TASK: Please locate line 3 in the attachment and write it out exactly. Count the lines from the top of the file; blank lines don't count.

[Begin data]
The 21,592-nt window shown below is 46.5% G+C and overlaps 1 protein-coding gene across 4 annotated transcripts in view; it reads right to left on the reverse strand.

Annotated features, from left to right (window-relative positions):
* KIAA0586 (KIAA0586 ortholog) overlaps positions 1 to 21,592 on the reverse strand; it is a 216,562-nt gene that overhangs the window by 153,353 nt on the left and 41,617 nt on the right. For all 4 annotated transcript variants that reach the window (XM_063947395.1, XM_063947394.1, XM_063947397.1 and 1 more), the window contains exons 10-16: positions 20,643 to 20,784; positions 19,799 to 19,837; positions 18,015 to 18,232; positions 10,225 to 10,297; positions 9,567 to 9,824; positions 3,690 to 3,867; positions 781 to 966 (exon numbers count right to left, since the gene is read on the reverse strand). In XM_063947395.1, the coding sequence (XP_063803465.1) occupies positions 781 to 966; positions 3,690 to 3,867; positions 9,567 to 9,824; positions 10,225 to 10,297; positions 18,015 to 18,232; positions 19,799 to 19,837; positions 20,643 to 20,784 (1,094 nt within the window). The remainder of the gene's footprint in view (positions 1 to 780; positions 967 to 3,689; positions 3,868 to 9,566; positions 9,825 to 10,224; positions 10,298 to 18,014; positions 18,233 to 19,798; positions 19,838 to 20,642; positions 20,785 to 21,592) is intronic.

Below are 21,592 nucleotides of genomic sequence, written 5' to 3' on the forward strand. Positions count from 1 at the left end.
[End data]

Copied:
* KIAA0586 (KIAA0586 ortholog) overlaps positions 1 to 21,592 on the reverse strand; it is a 216,562-nt gene that overhangs the window by 153,353 nt on the left and 41,617 nt on the right. For all 4 annotated transcript variants that reach the window (XM_063947395.1, XM_063947394.1, XM_063947397.1 and 1 more), the window contains exons 10-16: positions 20,643 to 20,784; positions 19,799 to 19,837; positions 18,015 to 18,232; positions 10,225 to 10,297; positions 9,567 to 9,824; positions 3,690 to 3,867; positions 781 to 966 (exon numbers count right to left, since the gene is read on the reverse strand). In XM_063947395.1, the coding sequence (XP_063803465.1) occupies positions 781 to 966; positions 3,690 to 3,867; positions 9,567 to 9,824; positions 10,225 to 10,297; positions 18,015 to 18,232; positions 19,799 to 19,837; positions 20,643 to 20,784 (1,094 nt within the window). The remainder of the gene's footprint in view (positions 1 to 780; positions 967 to 3,689; positions 3,868 to 9,566; positions 9,825 to 10,224; positions 10,298 to 18,014; positions 18,233 to 19,798; positions 19,838 to 20,642; positions 20,785 to 21,592) is intronic.